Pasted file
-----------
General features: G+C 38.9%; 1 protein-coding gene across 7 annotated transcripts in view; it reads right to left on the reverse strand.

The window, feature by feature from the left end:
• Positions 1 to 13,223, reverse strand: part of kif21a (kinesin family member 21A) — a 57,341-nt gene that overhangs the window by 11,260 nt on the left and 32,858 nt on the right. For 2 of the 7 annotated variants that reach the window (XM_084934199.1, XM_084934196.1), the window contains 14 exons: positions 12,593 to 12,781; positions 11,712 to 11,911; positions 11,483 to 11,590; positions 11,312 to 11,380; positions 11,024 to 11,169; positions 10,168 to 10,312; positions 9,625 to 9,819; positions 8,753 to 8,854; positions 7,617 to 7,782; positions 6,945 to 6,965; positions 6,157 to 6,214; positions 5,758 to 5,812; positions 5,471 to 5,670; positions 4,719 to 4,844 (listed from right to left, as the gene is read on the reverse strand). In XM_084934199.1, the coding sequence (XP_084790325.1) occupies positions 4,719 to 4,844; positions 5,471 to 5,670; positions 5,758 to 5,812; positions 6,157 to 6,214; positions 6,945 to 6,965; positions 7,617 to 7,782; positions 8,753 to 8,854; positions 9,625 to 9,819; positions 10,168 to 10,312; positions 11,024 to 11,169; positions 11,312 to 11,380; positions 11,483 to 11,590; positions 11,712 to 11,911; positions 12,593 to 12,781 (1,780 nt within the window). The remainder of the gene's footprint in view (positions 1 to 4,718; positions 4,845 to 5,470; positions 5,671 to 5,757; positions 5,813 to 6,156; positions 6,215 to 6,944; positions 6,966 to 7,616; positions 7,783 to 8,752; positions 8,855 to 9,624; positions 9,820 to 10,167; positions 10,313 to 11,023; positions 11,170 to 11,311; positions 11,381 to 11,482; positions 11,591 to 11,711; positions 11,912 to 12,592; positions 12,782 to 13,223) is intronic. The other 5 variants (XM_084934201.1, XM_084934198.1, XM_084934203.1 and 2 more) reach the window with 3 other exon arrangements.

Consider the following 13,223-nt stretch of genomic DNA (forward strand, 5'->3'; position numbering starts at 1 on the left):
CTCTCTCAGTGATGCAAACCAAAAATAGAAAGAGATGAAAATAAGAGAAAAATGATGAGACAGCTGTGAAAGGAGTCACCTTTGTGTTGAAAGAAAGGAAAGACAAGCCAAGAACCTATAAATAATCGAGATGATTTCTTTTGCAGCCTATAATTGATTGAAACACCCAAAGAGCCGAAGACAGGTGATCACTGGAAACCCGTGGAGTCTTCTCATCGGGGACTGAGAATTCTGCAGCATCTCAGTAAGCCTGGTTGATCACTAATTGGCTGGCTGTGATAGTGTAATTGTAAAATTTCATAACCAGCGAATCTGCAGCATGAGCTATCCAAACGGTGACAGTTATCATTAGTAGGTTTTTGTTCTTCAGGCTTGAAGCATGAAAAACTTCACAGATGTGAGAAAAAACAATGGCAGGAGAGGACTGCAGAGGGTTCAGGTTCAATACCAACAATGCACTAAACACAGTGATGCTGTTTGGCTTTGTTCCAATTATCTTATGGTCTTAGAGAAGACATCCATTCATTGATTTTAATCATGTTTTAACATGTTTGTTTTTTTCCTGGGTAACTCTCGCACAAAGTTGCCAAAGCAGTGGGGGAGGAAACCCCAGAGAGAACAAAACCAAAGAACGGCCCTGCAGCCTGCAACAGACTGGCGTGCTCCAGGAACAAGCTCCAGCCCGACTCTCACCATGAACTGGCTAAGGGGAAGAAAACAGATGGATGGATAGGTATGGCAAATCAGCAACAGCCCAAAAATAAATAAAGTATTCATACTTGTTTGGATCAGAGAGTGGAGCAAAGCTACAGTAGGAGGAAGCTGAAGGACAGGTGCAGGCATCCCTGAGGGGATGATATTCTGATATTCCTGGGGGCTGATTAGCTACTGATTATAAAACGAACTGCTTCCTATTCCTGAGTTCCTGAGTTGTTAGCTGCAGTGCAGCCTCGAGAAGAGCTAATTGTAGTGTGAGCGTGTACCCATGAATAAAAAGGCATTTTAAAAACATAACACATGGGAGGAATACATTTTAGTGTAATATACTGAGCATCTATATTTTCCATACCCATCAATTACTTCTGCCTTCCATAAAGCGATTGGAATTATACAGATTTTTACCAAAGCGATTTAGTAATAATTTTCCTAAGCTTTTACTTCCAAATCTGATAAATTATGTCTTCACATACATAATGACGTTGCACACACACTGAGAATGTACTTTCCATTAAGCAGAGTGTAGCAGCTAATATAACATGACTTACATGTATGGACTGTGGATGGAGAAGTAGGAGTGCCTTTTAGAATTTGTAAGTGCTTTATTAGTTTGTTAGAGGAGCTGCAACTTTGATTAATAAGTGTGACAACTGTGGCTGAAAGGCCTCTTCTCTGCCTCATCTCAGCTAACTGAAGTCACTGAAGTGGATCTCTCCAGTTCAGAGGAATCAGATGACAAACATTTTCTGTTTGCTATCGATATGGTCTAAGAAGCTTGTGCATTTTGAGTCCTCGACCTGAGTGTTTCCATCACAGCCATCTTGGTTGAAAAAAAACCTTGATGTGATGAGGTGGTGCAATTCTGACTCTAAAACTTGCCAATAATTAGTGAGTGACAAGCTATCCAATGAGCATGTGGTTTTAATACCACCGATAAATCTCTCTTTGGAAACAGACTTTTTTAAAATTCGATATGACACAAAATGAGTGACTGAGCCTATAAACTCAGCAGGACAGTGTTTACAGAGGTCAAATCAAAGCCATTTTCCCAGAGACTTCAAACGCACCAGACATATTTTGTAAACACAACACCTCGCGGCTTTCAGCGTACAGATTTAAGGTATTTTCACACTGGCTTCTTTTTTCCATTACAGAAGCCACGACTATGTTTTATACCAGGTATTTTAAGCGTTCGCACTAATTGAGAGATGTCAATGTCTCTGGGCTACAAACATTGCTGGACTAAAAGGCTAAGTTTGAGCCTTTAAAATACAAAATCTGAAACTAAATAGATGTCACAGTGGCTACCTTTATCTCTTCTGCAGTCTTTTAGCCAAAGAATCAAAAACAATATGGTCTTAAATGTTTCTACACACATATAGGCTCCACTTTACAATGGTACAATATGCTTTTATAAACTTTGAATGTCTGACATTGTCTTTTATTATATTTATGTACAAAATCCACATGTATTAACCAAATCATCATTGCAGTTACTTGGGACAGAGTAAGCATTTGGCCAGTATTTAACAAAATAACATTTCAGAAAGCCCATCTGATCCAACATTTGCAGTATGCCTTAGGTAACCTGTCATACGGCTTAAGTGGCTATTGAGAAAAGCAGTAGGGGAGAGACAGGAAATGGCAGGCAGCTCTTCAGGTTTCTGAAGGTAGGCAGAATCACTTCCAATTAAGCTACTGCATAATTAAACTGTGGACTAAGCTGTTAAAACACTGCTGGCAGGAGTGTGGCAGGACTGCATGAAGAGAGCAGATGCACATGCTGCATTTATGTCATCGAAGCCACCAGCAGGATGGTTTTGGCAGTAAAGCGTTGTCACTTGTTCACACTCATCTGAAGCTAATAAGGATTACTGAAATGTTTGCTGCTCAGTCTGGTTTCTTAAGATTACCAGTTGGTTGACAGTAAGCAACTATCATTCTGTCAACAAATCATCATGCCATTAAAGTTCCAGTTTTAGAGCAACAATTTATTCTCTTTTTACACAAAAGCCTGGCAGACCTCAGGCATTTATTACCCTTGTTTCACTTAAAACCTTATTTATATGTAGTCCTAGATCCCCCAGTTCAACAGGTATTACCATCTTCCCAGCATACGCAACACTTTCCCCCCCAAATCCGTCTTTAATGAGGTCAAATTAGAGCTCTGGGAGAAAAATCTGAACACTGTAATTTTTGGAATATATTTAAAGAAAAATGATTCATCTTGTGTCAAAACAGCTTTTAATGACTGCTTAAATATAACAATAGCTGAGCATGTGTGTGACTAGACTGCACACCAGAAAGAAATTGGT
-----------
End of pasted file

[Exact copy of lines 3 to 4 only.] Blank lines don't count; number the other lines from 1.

• Positions 1 to 13,223, reverse strand: part of kif21a (kinesin family member 21A) — a 57,341-nt gene that overhangs the window by 11,260 nt on the left and 32,858 nt on the right. For 2 of the 7 annotated variants that reach the window (XM_084934199.1, XM_084934196.1), the window contains 14 exons: positions 12,593 to 12,781; positions 11,712 to 11,911; positions 11,483 to 11,590; positions 11,312 to 11,380; positions 11,024 to 11,169; positions 10,168 to 10,312; positions 9,625 to 9,819; positions 8,753 to 8,854; positions 7,617 to 7,782; positions 6,945 to 6,965; positions 6,157 to 6,214; positions 5,758 to 5,812; positions 5,471 to 5,670; positions 4,719 to 4,844 (listed from right to left, as the gene is read on the reverse strand). In XM_084934199.1, the coding sequence (XP_084790325.1) occupies positions 4,719 to 4,844; positions 5,471 to 5,670; positions 5,758 to 5,812; positions 6,157 to 6,214; positions 6,945 to 6,965; positions 7,617 to 7,782; positions 8,753 to 8,854; positions 9,625 to 9,819; positions 10,168 to 10,312; positions 11,024 to 11,169; positions 11,312 to 11,380; positions 11,483 to 11,590; positions 11,712 to 11,911; positions 12,593 to 12,781 (1,780 nt within the window). The remainder of the gene's footprint in view (positions 1 to 4,718; positions 4,845 to 5,470; positions 5,671 to 5,757; positions 5,813 to 6,156; positions 6,215 to 6,944; positions 6,966 to 7,616; positions 7,783 to 8,752; positions 8,855 to 9,624; positions 9,820 to 10,167; positions 10,313 to 11,023; positions 11,170 to 11,311; positions 11,381 to 11,482; positions 11,591 to 11,711; positions 11,912 to 12,592; positions 12,782 to 13,223) is intronic. The other 5 variants (XM_084934201.1, XM_084934198.1, XM_084934203.1 and 2 more) reach the window with 3 other exon arrangements.

Consider the following 13,223-nt stretch of genomic DNA (forward strand, 5'->3'; position numbering starts at 1 on the left):